Base Layer Top. I have found the Simms ultra wool base layer to be the best top for fishing in the cold. Not only is its warmth to weight ratio great, it’s minimal bulk keeps it possible to “bundle up” and still be able to hike around, wade and cast.

​Base Layer Pants. Avoid ”long-johns” or sweatpants. They are heavy at best, and don’t offer the warmth that polypropylene or fleece pants do. In the picture I am wearing Simms Lightweight Core Pants. I have found this layer to be effective until the water drops to about 54 degrees or so. At that point, I’ll switch to the next heavier weight. 

 For more information on each piece of Neil's Base Layer System, click on the item:




Mid Layer
:

 

 Do you like my Captain Morgan pose?

Mid Layer Top. I choose to wear the Simms Midweight Core Quarter Zip. This piece is a warmth layer, which also looks good enough to scurry in to the local pub after a cold outing on the water. I like the quarter zip feature, as this reduces bulk or a choking feeling when piling on the layers.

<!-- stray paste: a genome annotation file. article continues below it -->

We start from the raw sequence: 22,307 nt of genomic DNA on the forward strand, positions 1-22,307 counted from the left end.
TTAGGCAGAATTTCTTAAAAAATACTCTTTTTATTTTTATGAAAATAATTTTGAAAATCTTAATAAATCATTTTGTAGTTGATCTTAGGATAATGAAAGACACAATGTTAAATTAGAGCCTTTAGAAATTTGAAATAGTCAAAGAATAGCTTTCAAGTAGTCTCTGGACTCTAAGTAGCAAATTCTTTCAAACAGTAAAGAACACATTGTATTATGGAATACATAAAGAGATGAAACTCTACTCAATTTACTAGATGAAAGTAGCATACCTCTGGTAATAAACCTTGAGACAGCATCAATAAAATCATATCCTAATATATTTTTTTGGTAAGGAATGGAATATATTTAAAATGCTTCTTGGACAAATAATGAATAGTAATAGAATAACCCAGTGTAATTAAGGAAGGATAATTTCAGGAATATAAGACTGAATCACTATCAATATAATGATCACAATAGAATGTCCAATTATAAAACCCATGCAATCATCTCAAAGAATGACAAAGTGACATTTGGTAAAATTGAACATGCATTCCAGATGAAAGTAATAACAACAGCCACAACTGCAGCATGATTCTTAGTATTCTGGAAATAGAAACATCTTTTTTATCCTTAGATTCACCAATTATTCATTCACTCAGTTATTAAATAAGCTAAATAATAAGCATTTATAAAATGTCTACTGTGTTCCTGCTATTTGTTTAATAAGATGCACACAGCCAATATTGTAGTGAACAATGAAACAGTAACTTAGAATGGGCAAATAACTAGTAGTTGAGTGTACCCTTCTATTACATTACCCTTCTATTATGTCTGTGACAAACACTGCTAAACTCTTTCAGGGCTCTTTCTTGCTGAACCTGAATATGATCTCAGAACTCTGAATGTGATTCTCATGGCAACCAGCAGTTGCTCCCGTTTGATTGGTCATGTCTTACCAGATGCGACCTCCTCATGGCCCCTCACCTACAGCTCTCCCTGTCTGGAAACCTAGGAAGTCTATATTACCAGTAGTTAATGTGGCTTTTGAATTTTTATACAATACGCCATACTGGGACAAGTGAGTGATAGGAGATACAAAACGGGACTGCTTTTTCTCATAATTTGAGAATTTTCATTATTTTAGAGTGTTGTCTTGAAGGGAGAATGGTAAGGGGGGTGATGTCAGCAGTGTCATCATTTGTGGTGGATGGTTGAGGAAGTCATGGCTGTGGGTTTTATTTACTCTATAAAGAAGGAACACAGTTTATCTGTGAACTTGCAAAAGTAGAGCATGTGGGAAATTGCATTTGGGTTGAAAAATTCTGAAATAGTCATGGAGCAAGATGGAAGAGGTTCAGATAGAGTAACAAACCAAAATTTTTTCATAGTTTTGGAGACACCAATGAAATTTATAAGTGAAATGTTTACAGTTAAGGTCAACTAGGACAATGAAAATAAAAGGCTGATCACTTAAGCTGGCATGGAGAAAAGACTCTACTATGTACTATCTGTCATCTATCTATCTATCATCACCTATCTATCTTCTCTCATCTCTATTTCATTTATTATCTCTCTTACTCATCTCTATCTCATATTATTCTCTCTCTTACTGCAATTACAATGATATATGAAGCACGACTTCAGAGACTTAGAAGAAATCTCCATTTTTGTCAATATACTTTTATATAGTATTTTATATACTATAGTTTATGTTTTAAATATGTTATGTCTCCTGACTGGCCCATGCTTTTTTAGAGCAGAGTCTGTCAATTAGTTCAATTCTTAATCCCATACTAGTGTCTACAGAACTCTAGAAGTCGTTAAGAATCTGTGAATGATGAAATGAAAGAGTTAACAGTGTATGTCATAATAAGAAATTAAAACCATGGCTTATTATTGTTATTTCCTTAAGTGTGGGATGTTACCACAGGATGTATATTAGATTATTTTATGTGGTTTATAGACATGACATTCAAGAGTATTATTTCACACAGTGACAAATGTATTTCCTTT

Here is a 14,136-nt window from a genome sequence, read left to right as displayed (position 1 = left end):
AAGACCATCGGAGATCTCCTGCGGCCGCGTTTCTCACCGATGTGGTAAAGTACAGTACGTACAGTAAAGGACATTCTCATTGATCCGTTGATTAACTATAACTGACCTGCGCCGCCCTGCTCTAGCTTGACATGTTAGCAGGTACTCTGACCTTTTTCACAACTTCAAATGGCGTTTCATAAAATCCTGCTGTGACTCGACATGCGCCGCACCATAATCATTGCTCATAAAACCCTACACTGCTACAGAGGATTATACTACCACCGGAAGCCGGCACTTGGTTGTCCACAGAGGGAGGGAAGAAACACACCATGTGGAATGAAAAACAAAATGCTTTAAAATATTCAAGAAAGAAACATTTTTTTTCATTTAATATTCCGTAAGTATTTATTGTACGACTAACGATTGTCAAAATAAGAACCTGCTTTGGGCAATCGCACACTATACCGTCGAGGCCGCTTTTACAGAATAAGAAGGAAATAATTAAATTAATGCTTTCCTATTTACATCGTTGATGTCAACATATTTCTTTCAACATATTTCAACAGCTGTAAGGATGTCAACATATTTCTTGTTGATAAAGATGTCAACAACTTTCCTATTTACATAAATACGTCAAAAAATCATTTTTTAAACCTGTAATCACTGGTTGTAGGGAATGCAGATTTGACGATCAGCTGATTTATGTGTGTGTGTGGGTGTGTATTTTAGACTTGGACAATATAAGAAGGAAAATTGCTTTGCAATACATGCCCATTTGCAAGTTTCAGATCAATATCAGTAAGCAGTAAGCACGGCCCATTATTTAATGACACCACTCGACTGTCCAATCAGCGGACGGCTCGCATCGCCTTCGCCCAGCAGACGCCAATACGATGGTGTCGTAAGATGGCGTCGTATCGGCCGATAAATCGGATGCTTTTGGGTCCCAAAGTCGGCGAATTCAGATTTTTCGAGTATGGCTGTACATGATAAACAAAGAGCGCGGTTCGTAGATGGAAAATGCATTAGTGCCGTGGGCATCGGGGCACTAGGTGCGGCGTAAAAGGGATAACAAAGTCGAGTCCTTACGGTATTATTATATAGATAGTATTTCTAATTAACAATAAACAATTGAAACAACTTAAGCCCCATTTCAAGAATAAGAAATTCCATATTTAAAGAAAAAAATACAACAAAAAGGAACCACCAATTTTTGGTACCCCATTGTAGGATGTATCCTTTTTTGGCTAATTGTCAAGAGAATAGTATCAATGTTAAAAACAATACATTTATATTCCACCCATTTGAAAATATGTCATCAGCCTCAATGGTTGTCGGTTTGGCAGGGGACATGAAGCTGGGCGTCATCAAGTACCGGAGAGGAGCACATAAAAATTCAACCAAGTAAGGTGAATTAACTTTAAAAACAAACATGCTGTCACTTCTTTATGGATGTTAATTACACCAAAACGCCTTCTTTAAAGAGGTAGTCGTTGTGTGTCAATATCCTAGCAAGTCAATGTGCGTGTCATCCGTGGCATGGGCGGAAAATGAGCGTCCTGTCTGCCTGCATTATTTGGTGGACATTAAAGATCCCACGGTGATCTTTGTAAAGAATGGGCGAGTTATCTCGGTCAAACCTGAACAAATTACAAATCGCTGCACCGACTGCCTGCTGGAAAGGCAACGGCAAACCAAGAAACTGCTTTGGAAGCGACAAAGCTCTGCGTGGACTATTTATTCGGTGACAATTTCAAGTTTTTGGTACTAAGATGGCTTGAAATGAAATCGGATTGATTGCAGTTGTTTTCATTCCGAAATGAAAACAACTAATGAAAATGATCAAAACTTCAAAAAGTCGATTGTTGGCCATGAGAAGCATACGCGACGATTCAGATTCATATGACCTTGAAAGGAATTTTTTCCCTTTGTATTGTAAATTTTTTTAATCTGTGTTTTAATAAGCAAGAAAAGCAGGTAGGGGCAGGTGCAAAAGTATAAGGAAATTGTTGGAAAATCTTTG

Mid Layer Pant. Once the water drops below 53 degrees or so, I switch my lightweight base layers over to the Simms Fleece Midlayer Bottoms. These babies keep you warm in all casual situations where you would head out for a little fishing on your home water. I also like the pockets in them, perfect for a quick run into the store or random errand. 

    Check ‘em out here:


    Outer Layer:

     

     Outer Layer Top. For this layer, I rely upon the Patagonia Nano Puff Hoodie. I find this jacket is extremely versatile when combined with the correct layers.